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Organs Associated with the Digestive Tract SUMMARY OF KEY POINTS Salivary Glands

  • Salivary glands have secretory units of either protein-secreting serous cells, usually organized in round or oval acini, or of mucin-secreting mucous cells in elongated tubules.

  • Parotid glands have only serous acini; sublingual glands are mixed but have primarily mucous tubules, some with serous demilunes; submandibular glands are also mixed but have mainly serous acini.

  • Salivary secretory units are drained by simple cuboidal intercalated ducts, which merge as simple columnar striated ducts, which merge further as the larger interlobular or excretory ducts.

  • Cells of striated ducts have mitochondria-lined, basolateral membrane folds specialized for electrolyte reabsorption from the secretion; excretory ducts are unusual in having stratified cuboidal or columnar cells.

  • Pancreatic islets of endocrine cells are embedded in exocrine serous acinar tissue, which comprises most of the pancreas and in which the cells secrete hydrolytic digestive enzymes for delivery to the duodenum.

  • Each pancreatic acinar cell is pyramidal, with secretory (zymogen) granules in the narrow apical end and Golgi complexes, much rough ER, and a large nucleus at the basal end.

  • Intercalated ducts draining pancreatic acini, including their initial centroacinar cells that insert into the acinar lumen, secrete bicarbonate ions (HCO3) to neutralize chyme entering the duodenum from the stomach.

  • Liver hepatocytes are large epithelial cells with large central nuclei (polyploid and often binucleated), much smooth and rough ER, and many small Golgi complexes.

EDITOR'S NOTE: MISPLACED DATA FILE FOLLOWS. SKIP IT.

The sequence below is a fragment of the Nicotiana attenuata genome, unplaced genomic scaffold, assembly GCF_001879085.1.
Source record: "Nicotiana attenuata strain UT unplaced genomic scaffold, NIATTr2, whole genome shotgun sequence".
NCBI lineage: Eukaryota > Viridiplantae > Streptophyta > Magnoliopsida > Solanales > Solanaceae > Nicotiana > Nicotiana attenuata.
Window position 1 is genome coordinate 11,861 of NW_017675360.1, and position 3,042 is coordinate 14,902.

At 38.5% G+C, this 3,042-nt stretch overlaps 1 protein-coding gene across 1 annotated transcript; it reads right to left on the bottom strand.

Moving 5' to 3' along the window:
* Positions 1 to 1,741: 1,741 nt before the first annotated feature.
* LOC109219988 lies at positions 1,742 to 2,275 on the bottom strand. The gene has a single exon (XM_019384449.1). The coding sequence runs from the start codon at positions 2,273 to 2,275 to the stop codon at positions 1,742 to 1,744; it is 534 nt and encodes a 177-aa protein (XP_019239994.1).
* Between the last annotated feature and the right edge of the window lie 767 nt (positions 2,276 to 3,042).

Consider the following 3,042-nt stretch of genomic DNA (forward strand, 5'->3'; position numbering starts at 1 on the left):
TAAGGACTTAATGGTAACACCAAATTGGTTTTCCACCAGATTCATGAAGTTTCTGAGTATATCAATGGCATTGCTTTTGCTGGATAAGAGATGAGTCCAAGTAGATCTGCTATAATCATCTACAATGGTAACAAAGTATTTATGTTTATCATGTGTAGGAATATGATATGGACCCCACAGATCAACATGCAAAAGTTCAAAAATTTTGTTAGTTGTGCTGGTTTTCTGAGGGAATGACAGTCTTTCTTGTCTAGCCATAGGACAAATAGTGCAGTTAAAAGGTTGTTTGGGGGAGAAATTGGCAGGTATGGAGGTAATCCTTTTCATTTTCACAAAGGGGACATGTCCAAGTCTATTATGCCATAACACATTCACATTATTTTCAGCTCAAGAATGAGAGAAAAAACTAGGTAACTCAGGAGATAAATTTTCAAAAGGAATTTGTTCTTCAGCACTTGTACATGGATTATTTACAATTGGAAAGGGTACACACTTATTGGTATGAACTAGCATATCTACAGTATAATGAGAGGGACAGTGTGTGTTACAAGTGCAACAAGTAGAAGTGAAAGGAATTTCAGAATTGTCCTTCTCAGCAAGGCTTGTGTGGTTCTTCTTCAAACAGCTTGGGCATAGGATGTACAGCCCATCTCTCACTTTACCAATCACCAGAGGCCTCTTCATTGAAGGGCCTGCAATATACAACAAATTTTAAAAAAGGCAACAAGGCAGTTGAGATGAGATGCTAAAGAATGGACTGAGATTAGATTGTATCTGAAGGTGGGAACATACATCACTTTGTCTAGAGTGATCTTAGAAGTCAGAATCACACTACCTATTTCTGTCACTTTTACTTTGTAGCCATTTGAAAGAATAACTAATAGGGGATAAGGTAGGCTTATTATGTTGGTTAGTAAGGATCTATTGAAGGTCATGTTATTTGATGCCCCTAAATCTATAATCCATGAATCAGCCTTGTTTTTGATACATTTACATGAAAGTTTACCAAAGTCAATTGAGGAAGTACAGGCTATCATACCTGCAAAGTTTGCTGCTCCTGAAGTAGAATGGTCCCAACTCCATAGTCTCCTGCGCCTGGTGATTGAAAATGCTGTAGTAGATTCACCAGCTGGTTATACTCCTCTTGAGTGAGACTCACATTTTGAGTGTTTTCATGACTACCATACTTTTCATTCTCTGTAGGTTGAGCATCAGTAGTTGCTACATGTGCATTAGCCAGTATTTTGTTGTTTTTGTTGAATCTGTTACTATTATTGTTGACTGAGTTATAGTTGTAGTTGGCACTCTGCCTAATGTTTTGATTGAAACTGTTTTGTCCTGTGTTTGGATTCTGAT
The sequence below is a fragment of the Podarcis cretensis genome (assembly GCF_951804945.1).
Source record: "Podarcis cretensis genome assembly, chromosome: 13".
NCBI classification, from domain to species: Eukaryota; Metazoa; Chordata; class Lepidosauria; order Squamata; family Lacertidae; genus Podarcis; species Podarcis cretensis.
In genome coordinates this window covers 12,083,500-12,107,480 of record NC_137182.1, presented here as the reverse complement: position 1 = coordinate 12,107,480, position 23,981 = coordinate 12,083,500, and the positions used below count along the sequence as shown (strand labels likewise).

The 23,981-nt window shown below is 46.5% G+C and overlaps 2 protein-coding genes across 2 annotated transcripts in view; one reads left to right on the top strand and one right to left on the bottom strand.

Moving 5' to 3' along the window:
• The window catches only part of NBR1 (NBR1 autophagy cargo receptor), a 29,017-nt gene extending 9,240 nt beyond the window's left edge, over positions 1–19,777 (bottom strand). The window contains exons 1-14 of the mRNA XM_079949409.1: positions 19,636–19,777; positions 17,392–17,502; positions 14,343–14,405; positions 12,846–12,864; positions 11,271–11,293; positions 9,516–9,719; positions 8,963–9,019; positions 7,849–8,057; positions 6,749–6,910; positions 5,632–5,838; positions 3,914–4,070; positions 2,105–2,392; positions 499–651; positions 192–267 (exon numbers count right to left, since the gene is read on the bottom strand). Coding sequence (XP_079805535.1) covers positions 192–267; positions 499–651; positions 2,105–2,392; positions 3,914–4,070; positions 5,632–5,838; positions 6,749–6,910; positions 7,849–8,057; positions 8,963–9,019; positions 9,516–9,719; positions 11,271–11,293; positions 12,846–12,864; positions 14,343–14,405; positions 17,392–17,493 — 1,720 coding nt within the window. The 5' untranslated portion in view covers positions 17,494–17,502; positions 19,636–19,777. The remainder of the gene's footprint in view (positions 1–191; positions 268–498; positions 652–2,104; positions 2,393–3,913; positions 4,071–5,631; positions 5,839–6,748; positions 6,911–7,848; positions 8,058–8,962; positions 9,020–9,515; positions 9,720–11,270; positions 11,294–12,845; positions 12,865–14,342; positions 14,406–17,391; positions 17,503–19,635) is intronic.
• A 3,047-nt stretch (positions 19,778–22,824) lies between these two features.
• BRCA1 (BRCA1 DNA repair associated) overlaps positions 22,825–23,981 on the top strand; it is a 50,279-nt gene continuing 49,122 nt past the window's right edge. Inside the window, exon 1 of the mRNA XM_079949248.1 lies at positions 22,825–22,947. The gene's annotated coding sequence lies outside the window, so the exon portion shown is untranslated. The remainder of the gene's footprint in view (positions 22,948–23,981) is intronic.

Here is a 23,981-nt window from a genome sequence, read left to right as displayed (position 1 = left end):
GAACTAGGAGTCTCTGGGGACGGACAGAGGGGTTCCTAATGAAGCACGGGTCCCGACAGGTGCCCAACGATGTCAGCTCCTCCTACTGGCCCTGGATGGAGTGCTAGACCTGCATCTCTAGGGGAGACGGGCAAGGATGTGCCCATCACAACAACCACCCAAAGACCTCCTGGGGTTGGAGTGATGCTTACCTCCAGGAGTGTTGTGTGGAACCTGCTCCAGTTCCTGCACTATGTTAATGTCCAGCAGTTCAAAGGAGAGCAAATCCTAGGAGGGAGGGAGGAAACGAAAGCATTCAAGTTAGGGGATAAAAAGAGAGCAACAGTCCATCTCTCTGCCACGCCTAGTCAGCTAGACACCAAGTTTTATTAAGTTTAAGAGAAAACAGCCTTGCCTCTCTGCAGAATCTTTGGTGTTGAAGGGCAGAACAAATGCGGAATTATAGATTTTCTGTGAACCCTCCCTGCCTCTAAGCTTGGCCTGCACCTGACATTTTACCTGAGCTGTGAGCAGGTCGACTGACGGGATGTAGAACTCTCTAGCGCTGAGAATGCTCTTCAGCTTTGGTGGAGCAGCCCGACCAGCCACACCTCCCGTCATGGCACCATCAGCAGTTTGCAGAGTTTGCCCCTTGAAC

• Hepatocytes have many functions, including endocrine (plasma protein secretion), exocrine (bile secretion), glucose storage (glycogen granules), and detoxification (using SER and peroxisomes).

  • In the liver, hepatocytes are organized into irregular plates to form polygonal hepatic lobules in which the hepatocyte plates radiate toward a small central vein.

  • Each hepatic lobule is surrounded by sparse connective tissue that is more abundant in the portal areas at the corners.

  • Portal areas or tracts contain a small lymphatic and the portal triad: a portal venule branch from the portal vein, a hepatic arteriole branch of the hepatic artery, and a bile ductule branch of the biliary tree.

  • In the lobules the portal venule and hepatic arteriole both branch into irregular sinusoids between the hepatic plates where the nutrient-rich and O2-rich blood mixes, flows past hepatocytes, and drains to the central vein.

  • The endothelium of the hepatic sinusoids is discontinuous and fenestrated; between it and the hepatocytes is the perisinusoidal space (of Disse) where exchange occurs between the hepatocytes and blood plasma.

  • The sinusoidal endothelium includes many specialized stellate macrophages or Kupffer cells, which recognize and remove effete erythrocytes, releasing iron and bilirubin for uptake by hepatocytes.

  • Also present in the perisinusoidal spaces are hepatic stellate cells (or Ito cells) containing many small lipid droplets for storage of vitamin A and other fat-soluble vitamins.

  • Between adherent hepatocytes in the hepatic plates are grooves called bile ...

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